### Bulk Stress, Strain, and Modulus

When you dive into water, you feel a force pressing on every part of your body from all directions. What you are experiencing then is bulk stress, or in other words, **pressure**. Bulk stress always tends to decrease the volume enclosed by the surface of a submerged object. The forces of this “squeezing” are always perpendicular to the submerged surface (Figure). The effect of these forces is to decrease the volume of the submerged object by an amount [latex] \text{Δ}V [/latex] compared with the volume [latex] {V}_{0} [/latex] of the object in the absence of bulk stress. This kind of deformation is called bulk strain and is described by a change in volume relative to the original volume:

[latex] \text{bulk strain}=\frac{\text{Δ}V}{{V}_{0}}. [/latex]

**Figure 12.22** An object under increasing bulk stress always undergoes a decrease in its volume. Equal forces perpendicular to the surface act from all directions. The effect of these forces is to decrease the volume by the amount [latex] \text{Δ}V [/latex] compared to the original volume, [latex] {V}_{0}. [/latex]

The bulk strain results from the bulk stress, which is a force [latex] {F}_{\perp } [/latex] normal to a surface that presses on the unit surface area *A* of a submerged object. This kind of physical quantity, or pressure *p*, is defined as

[latex] \text{pressure}=p\equiv \frac{{F}_{\perp }}{A}. [/latex]

We will study pressure in fluids in greater detail in Fluid Mechanics. An important characteristic of pressure is that it is a scalar quantity and does not have any particular direction; that is, pressure acts equally in all possible directions. When you submerge your hand in water, you sense the same amount of pressure acting on the top surface of your hand as on the bottom surface, or on the side surface, or on the surface of the skin between your fingers. What you are perceiving in this case is an increase in pressure [latex] \text{Δ}p [/latex] over what you are used to feeling when your hand is not submerged in water. What you feel when your hand is not submerged in the water is the **normal pressure** [latex] {p}_{0} [/latex] of one atmosphere, which serves as a reference point. The bulk stress is this increase in pressure, or [latex] \text{Δ}p, [/latex] over the normal level, [latex] {p}_{0}. [/latex]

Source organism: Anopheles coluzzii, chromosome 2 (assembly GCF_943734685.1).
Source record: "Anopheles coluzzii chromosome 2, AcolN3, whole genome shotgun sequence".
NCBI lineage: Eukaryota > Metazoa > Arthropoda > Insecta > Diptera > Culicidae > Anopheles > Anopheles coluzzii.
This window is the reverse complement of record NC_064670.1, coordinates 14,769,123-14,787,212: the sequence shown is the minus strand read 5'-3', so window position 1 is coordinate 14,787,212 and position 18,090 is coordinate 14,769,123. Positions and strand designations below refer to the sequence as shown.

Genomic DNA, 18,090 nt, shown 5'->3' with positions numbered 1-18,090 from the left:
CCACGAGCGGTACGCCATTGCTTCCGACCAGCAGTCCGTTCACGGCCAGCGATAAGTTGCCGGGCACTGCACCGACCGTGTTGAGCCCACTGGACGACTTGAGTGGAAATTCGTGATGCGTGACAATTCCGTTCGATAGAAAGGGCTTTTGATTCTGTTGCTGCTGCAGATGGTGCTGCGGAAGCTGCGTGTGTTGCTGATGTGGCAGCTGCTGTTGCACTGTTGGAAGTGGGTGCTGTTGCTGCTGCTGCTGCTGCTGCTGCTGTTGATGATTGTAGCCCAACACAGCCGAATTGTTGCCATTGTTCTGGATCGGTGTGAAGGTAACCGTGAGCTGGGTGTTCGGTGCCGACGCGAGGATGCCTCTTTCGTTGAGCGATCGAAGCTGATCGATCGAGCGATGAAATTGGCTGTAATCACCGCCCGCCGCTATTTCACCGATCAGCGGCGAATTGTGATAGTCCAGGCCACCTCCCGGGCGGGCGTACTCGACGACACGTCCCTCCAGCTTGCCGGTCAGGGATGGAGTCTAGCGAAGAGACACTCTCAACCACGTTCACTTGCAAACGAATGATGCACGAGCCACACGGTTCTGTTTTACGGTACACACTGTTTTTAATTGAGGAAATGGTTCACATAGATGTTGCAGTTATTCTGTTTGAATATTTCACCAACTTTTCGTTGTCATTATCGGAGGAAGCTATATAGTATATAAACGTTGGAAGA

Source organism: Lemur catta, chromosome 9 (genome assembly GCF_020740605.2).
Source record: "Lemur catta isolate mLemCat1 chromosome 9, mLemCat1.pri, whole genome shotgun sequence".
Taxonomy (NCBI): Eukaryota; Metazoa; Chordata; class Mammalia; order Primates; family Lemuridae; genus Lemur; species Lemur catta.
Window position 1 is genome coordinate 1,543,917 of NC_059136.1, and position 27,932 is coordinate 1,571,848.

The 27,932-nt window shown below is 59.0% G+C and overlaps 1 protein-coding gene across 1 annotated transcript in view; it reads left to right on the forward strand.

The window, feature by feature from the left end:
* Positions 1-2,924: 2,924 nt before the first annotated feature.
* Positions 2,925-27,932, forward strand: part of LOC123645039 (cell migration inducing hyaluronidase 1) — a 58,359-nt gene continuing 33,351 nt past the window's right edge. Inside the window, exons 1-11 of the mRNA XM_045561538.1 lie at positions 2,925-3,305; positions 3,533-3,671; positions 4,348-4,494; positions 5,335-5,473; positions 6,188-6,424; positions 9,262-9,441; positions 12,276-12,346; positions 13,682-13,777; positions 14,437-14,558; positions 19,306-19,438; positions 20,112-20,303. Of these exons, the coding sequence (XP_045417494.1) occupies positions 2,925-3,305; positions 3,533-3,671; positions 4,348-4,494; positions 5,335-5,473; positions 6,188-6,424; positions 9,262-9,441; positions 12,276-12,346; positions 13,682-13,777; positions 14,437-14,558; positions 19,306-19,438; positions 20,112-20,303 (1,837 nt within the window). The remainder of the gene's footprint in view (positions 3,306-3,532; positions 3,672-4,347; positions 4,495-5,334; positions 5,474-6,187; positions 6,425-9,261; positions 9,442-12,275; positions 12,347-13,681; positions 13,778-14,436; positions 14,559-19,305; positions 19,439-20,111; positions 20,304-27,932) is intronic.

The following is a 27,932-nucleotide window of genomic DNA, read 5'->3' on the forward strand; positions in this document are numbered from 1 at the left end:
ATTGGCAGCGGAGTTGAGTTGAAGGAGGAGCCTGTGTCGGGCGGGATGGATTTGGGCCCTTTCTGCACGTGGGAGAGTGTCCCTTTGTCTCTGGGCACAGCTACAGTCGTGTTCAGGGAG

When the bulk stress increases, the bulk strain increases in response, in accordance with (Figure). The proportionality constant in this relation is called the bulk modulus, *B*, or

[latex] B=\frac{\text{bulk stress}}{\text{bulk strain}}=-\frac{\text{Δ}p}{\text{Δ}V\,\text{/}\,{V}_{0}}=\text{−}\text{Δ}p\,\frac{{V}_{0}}{\text{Δ}V}. [/latex]

The minus sign that appears in (Figure) is for consistency, to ensure that *B* is a positive quantity. Note that the minus sign [latex] (–) [/latex] is necessary because an increase [latex] \text{Δ}p [/latex] in pressure (a positive quantity) always causes a decrease [latex] \text{Δ}V [/latex] in volume, and decrease in volume is a negative quantity. The reciprocal of the bulk modulus is called **compressibility** [latex] k, [/latex] or

[latex] k=\frac{1}{B}=-\frac{\text{Δ}V\,\text{/}\,{V}_{0}}{\text{Δ}p}. [/latex]

The term ‘compressibility’ is used in relation to fluids (gases and liquids). Compressibility describes the change in the volume of a fluid per unit increase in pressure. Fluids characterized by a large compressibility are relatively easy to compress. For example, the compressibility of water is [latex] 4.64\,×\,{10}^{-5}\text{/atm} [/latex] and the compressibility of acetone is [latex] 1.45\,×\,{10}^{-4}\text{/atm}. [/latex] This means that under a 1.0-atm increase in pressure, the relative decrease in volume is approximately three times as large for acetone as it is for water.

### Example

#### Hydraulic Press

In a hydraulic press (Figure), a 250-liter volume of oil is subjected to a 2300-psi pressure increase. If the compressibility of oil is [latex] 2.0\,×\,{10}^{-5}\,\text{/}\,\,\text{atm}, [/latex] find the bulk strain and the absolute decrease in the volume of oil when the press is operating.

**Figure 12.23** In a hydraulic press, when a small piston is displaced downward, the pressure in the oil is transmitted throughout the oil to the large piston, causing the large piston to move upward. A small force applied to a small piston causes a large pressing force, which the large piston exerts on an object that is either lifted or squeezed. The device acts as a mechanical lever.

#### Strategy

We must invert (Figure) to find the bulk strain. First, we convert the pressure increase from psi to atm, [latex] \text{Δ}p=2300\,\text{psi}=2300\,\text{/}\,14.7\,\text{atm}\approx \,160\,\text{atm}, [/latex] and identify [latex] {V}_{0}=\,250\,\text{L}. [/latex]

#### Solution

Substituting values into the equation, we have

[latex] \begin{array}{cc} \text{bulk strain}=\frac{\text{Δ}V}{{V}_{0}}=\frac{\text{Δ}p}{B}=k\text{Δ}p=(2.0\,×\,{10}^{-5}\text{/atm})(160\,\text{atm})=0.0032\hfill \\ \text{answer:}\enspace\text{Δ}V=0.0032\,{V}_{0}=0.0032(250\,\text{L})=0.78\,\text{L.}\hfill \end{array} [/latex]

#### Significance